Dave stood there, shocked. On one hand, he knew he couldn't afford that much money -- he'd have to cash out his IRA and sell the Internet stock he'd he'd been holding on to -- but on the other hand, he knew this piano meant a lot to his father. The only way he would be able to achieve closure would be to have this piano in working condition.

"Do it," Dave said. "I'll get you a check tomorrow."

"Very well then," the old man said. "I'll be back."

That afternoon, Dave called his accountant and arranged for the money to be moved around. He also took his car to a dealer and traded it in for less than he expected. In the end, he managed to barely get the $100,000 into his checking account.

When the old man returned the next morning, he was carrying a heavy-looking leather briefcase. Dave gave him a check, and the man set to work. He left explicit instructions: he was not to be disturbed, Dave was not to ask any questions, and the room must be completely sealed until he was finished. The old man hung a plastic drop cloth in front of each of the entrances to the living room and Dave sat in the kitchen wondering what was going on.

For the next fifteen hours, he heard disturbing shrieks, scraping of metal on metal and a variety of grinding noises. At several points, he was sure he smelled things burning. There was even a moment when a bright green flash spilled out of the living room. Dave was in a near-panic when the old man finally emerged.

"It's done. I'll clean up and get out of here," the man said. And he did.

Dave continued to sit in the kitchen after the man left and wondered what had happened. He tried to rationalize the money he had just spent, and couldn't quite imagine how it could be worth it.

So Dave went into the living room and sat down at the piano. It looked pristine -- the old man had even cleaned it before leaving. Dave couldn't remember ever seeing this piano in his father's collection, but it had an air of magnificence now that it was in prime condition. He flipped up the cover from the keys and placed his hands on them. The only song he knew was "Claire de Lune" and some song about a hen. He tried to remember how the notes started, and pressed a couple keys.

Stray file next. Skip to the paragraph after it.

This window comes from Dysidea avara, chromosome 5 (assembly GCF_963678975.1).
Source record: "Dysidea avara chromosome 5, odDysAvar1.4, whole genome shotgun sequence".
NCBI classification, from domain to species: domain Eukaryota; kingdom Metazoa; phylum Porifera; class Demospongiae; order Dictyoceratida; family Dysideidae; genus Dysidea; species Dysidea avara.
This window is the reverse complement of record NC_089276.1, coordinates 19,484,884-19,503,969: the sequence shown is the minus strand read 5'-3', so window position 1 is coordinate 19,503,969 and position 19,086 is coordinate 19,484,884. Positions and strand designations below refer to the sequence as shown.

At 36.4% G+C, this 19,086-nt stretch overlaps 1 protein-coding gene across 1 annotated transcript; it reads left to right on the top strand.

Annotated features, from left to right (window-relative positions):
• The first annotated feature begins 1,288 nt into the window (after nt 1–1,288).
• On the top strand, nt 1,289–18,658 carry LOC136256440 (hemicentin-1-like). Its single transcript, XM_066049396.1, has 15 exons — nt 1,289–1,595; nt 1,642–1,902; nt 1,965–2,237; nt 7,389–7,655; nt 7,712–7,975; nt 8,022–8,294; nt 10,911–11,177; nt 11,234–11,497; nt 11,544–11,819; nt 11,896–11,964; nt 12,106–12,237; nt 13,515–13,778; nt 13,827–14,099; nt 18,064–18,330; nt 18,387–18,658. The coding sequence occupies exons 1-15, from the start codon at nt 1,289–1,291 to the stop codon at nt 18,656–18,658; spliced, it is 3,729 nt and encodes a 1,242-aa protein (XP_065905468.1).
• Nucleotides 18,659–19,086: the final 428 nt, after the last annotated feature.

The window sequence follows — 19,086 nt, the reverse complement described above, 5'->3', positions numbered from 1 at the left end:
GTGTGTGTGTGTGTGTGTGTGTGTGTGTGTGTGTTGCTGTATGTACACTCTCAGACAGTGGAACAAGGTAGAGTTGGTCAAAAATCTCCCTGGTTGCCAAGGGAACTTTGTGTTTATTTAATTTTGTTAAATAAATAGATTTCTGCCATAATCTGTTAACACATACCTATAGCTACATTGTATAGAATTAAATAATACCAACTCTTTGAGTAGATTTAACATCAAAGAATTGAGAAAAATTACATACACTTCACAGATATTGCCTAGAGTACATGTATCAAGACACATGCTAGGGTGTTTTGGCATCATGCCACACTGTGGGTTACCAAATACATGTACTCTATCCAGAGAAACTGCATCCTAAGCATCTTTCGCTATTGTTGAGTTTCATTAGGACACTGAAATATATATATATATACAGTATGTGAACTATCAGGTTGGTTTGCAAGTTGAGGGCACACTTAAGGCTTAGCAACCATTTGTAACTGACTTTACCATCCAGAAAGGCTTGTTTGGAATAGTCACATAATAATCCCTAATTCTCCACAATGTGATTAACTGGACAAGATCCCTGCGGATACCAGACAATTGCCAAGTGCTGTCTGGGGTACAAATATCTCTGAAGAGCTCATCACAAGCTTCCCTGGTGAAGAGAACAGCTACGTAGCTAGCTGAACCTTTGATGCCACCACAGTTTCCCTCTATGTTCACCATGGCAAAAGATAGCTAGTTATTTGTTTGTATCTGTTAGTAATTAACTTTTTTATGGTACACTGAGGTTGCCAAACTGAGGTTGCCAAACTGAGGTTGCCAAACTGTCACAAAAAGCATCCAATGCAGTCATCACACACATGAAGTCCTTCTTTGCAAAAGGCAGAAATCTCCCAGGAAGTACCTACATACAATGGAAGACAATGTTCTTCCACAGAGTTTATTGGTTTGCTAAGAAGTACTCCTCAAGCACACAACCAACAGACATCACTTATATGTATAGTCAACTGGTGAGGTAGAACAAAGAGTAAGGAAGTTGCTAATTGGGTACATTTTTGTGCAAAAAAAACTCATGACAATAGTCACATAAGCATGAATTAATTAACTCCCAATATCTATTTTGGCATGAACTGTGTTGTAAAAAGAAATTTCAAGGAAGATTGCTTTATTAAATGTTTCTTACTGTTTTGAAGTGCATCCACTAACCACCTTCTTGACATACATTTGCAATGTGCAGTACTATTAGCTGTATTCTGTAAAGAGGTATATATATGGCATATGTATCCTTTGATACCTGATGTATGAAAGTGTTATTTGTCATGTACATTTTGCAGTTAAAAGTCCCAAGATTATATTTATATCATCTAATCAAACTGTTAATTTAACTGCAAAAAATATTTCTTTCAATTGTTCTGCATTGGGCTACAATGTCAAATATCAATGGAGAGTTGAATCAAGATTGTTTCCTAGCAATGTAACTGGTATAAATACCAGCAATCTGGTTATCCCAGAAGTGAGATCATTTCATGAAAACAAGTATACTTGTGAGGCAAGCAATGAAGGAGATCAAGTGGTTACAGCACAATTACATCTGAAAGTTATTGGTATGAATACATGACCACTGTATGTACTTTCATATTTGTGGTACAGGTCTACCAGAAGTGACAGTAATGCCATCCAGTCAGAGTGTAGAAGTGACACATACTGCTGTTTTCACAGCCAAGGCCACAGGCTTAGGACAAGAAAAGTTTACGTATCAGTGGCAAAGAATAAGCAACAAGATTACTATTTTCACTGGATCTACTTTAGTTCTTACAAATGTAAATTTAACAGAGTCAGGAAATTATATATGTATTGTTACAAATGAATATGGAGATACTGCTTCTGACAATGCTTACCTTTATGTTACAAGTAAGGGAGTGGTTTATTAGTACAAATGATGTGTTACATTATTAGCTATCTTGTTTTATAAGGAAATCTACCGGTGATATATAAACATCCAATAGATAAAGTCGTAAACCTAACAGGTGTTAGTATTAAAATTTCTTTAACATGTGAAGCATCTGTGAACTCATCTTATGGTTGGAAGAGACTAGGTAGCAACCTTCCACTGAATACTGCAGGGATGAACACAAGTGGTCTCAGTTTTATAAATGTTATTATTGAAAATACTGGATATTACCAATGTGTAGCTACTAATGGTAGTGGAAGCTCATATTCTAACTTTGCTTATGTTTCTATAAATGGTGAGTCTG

Suddenly, his hands took off on their own. He was playing a sonata by Schubert that he had never even heard. Dave leaned into the keys and felt the music move through him. He played for three hours before taking his hands away and realizing there was something magical about this piano.

He went to bed that night and slept soundly for the first time since his father's death. Dave was elated that his father had left him such a wonderful creation and he knew this would help him remember his dad forever.

A few days later, Dave invited a friend over to hear him play. Dave's friend was impressed. More than being impressed, he was intrigued at the marketing opportunities for such an arrangement. This friend happened to be an entrepreneur and knew the two of them could make a buck or two off this gimmick.

Dave's friend arranged for fancy-schmancy art gallery premiere after-parties to be held at Dave's apartment. The friend would host while Dave played concertos. They charged out the wazoo and New York's cultural elite poured money into their venture for months. Roughly half a million dollars of profit in less than a year, they knew they were on to something.

Dave suggested they move their enterprise to a more accessible location, so they could host more people and make more money. Dave's friend agreed and purchased a small unprofitable club a few blocks away. Together they designed the new layout and had the piano moved.

A few days before opening night, Dave sat at the piano and started to play. Not only had his talents disappeared, but the piano sounded horrible. He was in a panic, because he had never explained his secret to his friend. They had invested a lot of their (and other peoples') money into this venture, and he knew if he couldn't play the piano they would be in serious trouble.

Dave ransacked his apartment trying to find the business card from the old man. He finally found it and explained the emergency. He begged the man to come look at the piano.

The next morning, the man showed up at the club. Dave had already made arrangements for another hundred thousand dollars and was ready to give the old man another check.

The man looked at the piano, found the serial number plate and compared it to a small notebook he carried in his leather bag.

He looked back at Dave and said, "I'm sorry, sir, I can't help you."

"What?! You fixed it before, why can't you do anything now?" Dave blubbered.

The old man shook his head and said, "I'm sorry, but an Oppernauckity only tunes once."